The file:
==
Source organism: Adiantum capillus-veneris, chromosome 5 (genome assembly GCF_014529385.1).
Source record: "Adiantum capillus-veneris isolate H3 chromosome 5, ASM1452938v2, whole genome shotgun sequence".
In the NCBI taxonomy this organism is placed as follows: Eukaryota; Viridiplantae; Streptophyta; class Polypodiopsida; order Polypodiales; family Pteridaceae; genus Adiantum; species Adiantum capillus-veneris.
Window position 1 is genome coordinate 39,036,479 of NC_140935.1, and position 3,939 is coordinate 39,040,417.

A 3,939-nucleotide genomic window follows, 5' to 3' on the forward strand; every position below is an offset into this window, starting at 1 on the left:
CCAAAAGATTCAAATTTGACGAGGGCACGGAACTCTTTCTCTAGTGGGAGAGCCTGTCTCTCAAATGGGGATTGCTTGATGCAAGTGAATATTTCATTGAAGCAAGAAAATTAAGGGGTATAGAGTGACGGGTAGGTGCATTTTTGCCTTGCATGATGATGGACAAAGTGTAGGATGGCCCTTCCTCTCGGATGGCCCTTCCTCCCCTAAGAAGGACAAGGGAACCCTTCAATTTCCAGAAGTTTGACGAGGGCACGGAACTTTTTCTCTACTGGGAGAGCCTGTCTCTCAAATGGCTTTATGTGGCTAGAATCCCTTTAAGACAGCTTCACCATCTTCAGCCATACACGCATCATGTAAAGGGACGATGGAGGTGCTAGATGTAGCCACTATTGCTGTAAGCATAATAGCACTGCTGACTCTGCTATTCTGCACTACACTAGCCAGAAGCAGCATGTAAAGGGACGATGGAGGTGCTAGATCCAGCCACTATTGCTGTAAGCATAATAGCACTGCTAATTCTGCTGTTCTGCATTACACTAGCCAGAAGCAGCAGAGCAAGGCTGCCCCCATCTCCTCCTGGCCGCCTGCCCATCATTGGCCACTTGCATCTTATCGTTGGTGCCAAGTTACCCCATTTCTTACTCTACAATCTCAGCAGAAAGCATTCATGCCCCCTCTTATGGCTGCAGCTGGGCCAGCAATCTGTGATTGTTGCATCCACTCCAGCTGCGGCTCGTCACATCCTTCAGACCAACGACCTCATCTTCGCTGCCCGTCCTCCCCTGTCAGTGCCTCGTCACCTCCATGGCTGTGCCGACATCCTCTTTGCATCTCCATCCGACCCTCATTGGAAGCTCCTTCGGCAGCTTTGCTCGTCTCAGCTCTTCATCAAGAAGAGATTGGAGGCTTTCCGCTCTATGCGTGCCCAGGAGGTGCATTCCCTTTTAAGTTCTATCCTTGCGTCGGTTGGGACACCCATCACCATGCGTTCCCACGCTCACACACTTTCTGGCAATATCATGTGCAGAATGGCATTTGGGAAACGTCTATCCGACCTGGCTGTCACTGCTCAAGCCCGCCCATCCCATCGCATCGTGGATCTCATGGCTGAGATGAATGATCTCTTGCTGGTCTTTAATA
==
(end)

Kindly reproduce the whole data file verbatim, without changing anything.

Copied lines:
Source organism: Adiantum capillus-veneris, chromosome 5 (genome assembly GCF_014529385.1).
Source record: "Adiantum capillus-veneris isolate H3 chromosome 5, ASM1452938v2, whole genome shotgun sequence".
In the NCBI taxonomy this organism is placed as follows: Eukaryota; Viridiplantae; Streptophyta; class Polypodiopsida; order Polypodiales; family Pteridaceae; genus Adiantum; species Adiantum capillus-veneris.
Window position 1 is genome coordinate 39,036,479 of NC_140935.1, and position 3,939 is coordinate 39,040,417.

A 3,939-nucleotide genomic window follows, 5' to 3' on the forward strand; every position below is an offset into this window, starting at 1 on the left:
CCAAAAGATTCAAATTTGACGAGGGCACGGAACTCTTTCTCTAGTGGGAGAGCCTGTCTCTCAAATGGGGATTGCTTGATGCAAGTGAATATTTCATTGAAGCAAGAAAATTAAGGGGTATAGAGTGACGGGTAGGTGCATTTTTGCCTTGCATGATGATGGACAAAGTGTAGGATGGCCCTTCCTCTCGGATGGCCCTTCCTCCCCTAAGAAGGACAAGGGAACCCTTCAATTTCCAGAAGTTTGACGAGGGCACGGAACTTTTTCTCTACTGGGAGAGCCTGTCTCTCAAATGGCTTTATGTGGCTAGAATCCCTTTAAGACAGCTTCACCATCTTCAGCCATACACGCATCATGTAAAGGGACGATGGAGGTGCTAGATGTAGCCACTATTGCTGTAAGCATAATAGCACTGCTGACTCTGCTATTCTGCACTACACTAGCCAGAAGCAGCATGTAAAGGGACGATGGAGGTGCTAGATCCAGCCACTATTGCTGTAAGCATAATAGCACTGCTAATTCTGCTGTTCTGCATTACACTAGCCAGAAGCAGCAGAGCAAGGCTGCCCCCATCTCCTCCTGGCCGCCTGCCCATCATTGGCCACTTGCATCTTATCGTTGGTGCCAAGTTACCCCATTTCTTACTCTACAATCTCAGCAGAAAGCATTCATGCCCCCTCTTATGGCTGCAGCTGGGCCAGCAATCTGTGATTGTTGCATCCACTCCAGCTGCGGCTCGTCACATCCTTCAGACCAACGACCTCATCTTCGCTGCCCGTCCTCCCCTGTCAGTGCCTCGTCACCTCCATGGCTGTGCCGACATCCTCTTTGCATCTCCATCCGACCCTCATTGGAAGCTCCTTCGGCAGCTTTGCTCGTCTCAGCTCTTCATCAAGAAGAGATTGGAGGCTTTCCGCTCTATGCGTGCCCAGGAGGTGCATTCCCTTTTAAGTTCTATCCTTGCGTCGGTTGGGACACCCATCACCATGCGTTCCCACGCTCACACACTTTCTGGCAATATCATGTGCAGAATGGCATTTGGGAAACGTCTATCCGACCTGGCTGTCACTGCTCAAGCCCGCCCATCCCATCGCATCGTGGATCTCATGGCTGAGATGAATGATCTCTTGCTGGTCTTTAATA